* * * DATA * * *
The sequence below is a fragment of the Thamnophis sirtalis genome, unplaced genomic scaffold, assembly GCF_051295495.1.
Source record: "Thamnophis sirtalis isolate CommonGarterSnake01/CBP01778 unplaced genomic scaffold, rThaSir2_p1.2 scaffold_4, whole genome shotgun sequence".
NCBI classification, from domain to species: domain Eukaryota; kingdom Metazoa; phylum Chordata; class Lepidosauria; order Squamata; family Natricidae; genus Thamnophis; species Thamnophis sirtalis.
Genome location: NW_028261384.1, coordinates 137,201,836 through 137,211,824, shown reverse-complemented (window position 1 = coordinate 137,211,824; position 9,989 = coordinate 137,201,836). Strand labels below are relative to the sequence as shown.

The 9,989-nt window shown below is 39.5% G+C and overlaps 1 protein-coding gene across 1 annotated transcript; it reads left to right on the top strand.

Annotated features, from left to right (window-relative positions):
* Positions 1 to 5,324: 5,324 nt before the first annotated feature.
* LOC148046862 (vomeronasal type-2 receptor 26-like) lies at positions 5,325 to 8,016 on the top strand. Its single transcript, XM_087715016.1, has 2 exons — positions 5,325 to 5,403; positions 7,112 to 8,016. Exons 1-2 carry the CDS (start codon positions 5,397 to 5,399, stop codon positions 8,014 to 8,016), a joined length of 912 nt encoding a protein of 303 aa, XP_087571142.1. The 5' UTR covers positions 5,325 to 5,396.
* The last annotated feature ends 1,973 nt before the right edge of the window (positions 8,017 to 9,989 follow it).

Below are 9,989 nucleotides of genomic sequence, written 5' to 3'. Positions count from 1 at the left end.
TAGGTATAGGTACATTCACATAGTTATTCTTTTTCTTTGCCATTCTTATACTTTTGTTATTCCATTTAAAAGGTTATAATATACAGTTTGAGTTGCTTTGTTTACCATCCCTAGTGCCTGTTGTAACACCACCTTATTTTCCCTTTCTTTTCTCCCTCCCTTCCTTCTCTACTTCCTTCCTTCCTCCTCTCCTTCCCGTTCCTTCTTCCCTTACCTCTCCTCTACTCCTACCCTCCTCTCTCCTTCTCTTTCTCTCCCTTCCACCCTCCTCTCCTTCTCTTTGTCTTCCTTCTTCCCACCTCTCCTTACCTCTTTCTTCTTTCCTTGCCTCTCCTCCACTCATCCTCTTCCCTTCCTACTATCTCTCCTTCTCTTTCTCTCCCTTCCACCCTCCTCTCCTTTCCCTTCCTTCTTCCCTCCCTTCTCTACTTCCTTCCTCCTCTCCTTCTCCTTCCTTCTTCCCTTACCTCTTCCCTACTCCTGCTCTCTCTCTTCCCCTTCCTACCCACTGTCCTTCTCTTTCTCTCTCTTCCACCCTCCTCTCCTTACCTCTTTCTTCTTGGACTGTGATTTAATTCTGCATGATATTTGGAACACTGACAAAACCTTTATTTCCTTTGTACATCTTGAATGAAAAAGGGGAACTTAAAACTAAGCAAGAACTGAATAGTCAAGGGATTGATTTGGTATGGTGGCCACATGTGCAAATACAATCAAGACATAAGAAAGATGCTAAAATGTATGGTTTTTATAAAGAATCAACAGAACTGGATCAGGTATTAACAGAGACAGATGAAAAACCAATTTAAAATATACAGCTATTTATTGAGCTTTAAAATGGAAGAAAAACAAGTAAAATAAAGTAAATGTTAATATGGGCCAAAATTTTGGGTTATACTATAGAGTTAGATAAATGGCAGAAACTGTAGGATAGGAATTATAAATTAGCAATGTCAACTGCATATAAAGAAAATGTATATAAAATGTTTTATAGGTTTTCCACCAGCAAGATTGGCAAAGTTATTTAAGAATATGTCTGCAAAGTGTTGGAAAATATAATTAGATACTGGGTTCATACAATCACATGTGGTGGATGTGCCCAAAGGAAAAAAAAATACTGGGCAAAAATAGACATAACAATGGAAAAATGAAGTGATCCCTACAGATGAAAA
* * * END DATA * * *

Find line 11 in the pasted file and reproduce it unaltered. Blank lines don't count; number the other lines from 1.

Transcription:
TAGGTATAGGTACATTCACATAGTTATTCTTTTTCTTTGCCATTCTTATACTTTTGTTATTCCATTTAAAAGGTTATAATATACAGTTTGAGTTGCTTTGTTTACCATCCCTAGTGCCTGTTGTAACACCACCTTATTTTCCCTTTCTTTTCTCCCTCCCTTCCTTCTCTACTTCCTTCCTTCCTCCTCTCCTTCCCGTTCCTTCTTCCCTTACCTCTCCTCTACTCCTACCCTCCTCTCTCCTTCTCTTTCTCTCCCTTCCACCCTCCTCTCCTTCTCTTTGTCTTCCTTCTTCCCACCTCTCCTTACCTCTTTCTTCTTTCCTTGCCTCTCCTCCACTCATCCTCTTCCCTTCCTACTATCTCTCCTTCTCTTTCTCTCCCTTCCACCCTCCTCTCCTTTCCCTTCCTTCTTCCCTCCCTTCTCTACTTCCTTCCTCCTCTCCTTCTCCTTCCTTCTTCCCTTACCTCTTCCCTACTCCTGCTCTCTCTCTTCCCCTTCCTACCCACTGTCCTTCTCTTTCTCTCTCTTCCACCCTCCTCTCCTTACCTCTTTCTTCTTGGACTGTGATTTAATTCTGCATGATATTTGGAACACTGACAAAACCTTTATTTCCTTTGTACATCTTGAATGAAAAAGGGGAACTTAAAACTAAGCAAGAACTGAATAGTCAAGGGATTGATTTGGTATGGTGGCCACATGTGCAAATACAATCAAGACATAAGAAAGATGCTAAAATGTATGGTTTTTATAAAGAATCAACAGAACTGGATCAGGTATTAACAGAGACAGATGAAAAACCAATTTAAAATATACAGCTATTTATTGAGCTTTAAAATGGAAGAAAAACAAGTAAAATAAAGTAAATGTTAATATGGGCCAAAATTTTGGGTTATACTATAGAGTTAGATAAATGGCAGAAACTGTAGGATAGGAATTATAAATTAGCAATGTCAACTGCATATAAAGAAAATGTATATAAAATGTTTTATAGGTTTTCCACCAGCAAGATTGGCAAAGTTATTTAAGAATATGTCTGCAAAGTGTTGGAAAATATAATTAGATACTGGGTTCATACAATCACATGTGGTGGATGTGCCCAAAGGAAAAAAAAATACTGGGCAAAAATAGACATAACAATGGAAAAATGAAGTGATCCCTACAGATGAAAA